She called for the removal of West Woods Principal Dan Levy, pledging her support for her daughter’s teacher with the hope that she can learn from the experience. The experience, she explained, has been painful on multiple levels: her daughter has started asking if the teacher's removal is her fault. 

Parker called for the type of incident reporting system that she sees in the medical profession. In that system, she explained, all professionals are trained in how to use the system. After incidents are reported, there is a committee that reviews each incident.

When the committee deems it appropriate, they implement a course for corrective action and remediation, so physicians can learn from their errors and return to the field as better professionals.

“Hamden’s only language on correction is to hold their front-line educators more responsible for their actions than they hold the principal,” she said. “To be more plainly spoken, I hold Principal Levy more accountable for this incident than the educator in the system that has been placed on leave.”

“Hamden has clearly demonstrated that many leaders are desensitized and habituated to extreme racial injustice and thus unfit to lead a diverse district to meaningful change,” she continued. “ … Do not make a woman a scapegoat for a system that did not support her.”

Tuesday, she also distributed an image that a school administrator gave her as “a more accurate educational resource.” It was an undated, unattributed engraving of Black Africans working on a sugarcane plantation in the West Indies. The school only relented after Parker pointed out the use of diminutive scale and physiognomy on the bent, partially-naked Black bodies in the image.

“When a teacher is identified of needing help, it is Hamden’s job to help her, not chuck her,” she said. “She is not a scapegoat here. She didn’t design this on her own.”

“I will not stop,” she continued. “These changes will be made, or I will bring everything down with every ally I have at Yale and [with] my minority leaders. You will fix this. The amount of effort it takes is up to you. I will escalate for every bit of resistance you give me.”

Not An Isolated Incident

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Professor David Canton at the event. 

As she spoke Tuesday, Parker received support from other parents, educators, and town and state legislators in the room. Lauren Garrett, whose children have had the same teacher as Parker’s daughter, noted that curricular development needs input from educators of color—and more teachers of color in the classroom themselves.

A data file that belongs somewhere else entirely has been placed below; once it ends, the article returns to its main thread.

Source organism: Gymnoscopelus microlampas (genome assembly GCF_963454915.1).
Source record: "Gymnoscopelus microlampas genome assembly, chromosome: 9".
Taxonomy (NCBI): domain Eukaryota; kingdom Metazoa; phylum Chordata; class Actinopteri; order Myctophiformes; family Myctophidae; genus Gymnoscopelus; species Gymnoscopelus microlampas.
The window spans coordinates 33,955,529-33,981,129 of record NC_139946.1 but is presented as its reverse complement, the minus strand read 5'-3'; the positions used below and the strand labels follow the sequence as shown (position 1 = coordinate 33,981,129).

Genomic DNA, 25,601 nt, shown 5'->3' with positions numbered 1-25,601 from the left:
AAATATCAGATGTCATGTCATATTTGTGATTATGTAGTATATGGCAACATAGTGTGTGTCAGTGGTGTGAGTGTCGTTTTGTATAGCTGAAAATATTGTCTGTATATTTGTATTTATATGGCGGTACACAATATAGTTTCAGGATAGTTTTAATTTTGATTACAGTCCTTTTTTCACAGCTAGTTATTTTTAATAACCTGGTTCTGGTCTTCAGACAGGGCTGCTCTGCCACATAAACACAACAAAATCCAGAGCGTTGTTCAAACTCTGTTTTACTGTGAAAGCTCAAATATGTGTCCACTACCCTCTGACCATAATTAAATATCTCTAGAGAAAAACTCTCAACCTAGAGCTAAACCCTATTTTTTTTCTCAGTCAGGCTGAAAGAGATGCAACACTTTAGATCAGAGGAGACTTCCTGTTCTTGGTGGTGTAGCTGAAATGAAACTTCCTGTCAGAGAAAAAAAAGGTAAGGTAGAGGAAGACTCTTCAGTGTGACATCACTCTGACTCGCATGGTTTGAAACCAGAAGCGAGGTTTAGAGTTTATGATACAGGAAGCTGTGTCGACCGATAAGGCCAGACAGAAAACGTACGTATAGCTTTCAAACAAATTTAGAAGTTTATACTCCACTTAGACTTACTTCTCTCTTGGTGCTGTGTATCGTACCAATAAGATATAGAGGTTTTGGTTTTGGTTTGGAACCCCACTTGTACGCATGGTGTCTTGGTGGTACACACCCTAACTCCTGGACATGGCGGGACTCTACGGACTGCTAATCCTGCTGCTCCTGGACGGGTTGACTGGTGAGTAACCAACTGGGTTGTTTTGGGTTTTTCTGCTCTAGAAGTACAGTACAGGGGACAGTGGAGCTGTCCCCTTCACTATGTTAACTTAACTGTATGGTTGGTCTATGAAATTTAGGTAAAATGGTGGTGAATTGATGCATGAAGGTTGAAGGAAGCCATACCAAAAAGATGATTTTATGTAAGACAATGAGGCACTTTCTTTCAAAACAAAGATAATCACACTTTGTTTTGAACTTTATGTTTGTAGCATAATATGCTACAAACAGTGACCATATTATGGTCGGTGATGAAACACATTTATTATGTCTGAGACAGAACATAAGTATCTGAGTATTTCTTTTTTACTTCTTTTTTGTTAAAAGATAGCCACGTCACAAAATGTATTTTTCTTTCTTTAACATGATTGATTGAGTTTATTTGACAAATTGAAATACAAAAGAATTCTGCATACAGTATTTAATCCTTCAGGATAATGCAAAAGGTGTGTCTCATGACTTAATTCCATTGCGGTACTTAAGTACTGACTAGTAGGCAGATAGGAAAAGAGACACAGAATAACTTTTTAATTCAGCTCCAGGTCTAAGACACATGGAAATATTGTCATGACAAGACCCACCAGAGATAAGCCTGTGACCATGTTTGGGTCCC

David Canton, associate professor of history and director of the Africana Studies program at Connecticut College, stressed the importance of consulting with local scholars, including himself and SCSU Professor Siobhan Carter-David. Without historical context, he explained, how can teachers be expected to understand the creation and history of race, racism, and slavery in the United States?

“If you’re really serious about this, you can’t do it for free,” he said. “You need historians, scholars. That’s just the reality if we’re serious. We get trained scholars right here … local people that can do this work.”

Rashanda McCollum, who has an eighth grader in the district, recalled having a similar discussion with a teacher five years ago, when her daughter came home with a list of 35 “Connecticut notables” on whom she could write for a biography project.

Only one was a person of color. None were women of color. The year before, her daughter had received a similar assignment with no people of color at all. When McCollum submitted an expanded biography to the teacher, she was informed that it was too late to change the assignment.

“This assignment is a disservice to all students, minority or otherwise, who are no less deserving of a culturally rich and historically accurate understanding of the same pioneers who have shaped our state and country,” she wrote in an email at the time.

Justin Farmer, who sits on the town’s legislative council, added that both students and teachers need to be part of conversations around equity. He returned to the fact that Parker’s daughter selected her own role, calling it a symptom of a system mired in institutional racism.

“We can’t have this conversation amongst ourselves as adults and allow the children to process this themselves,” he said.

“This Is Very Difficult Work”

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The discussion comes at a moment when Hamden’s Board of Education has identified equity as a priority, but has not defined exactly what that means. In April of last year, the board formed an equity committee, while also directing its efforts toward minority teacher recruitment and retention. Across the district, leadership is implementing implicit bias training, culturally responsive teaching, and conversations around the opportunity gap.

“I think it's important that we know that this was not a play that was part of our curriculum,” Goeler said Tuesday. “It was not something that was endorsed in instructional practice. It is not something that was part of the work of the board or the administration. The teacher made a choice to use this play— in my view it was a bad choice—and we're dealing with that.”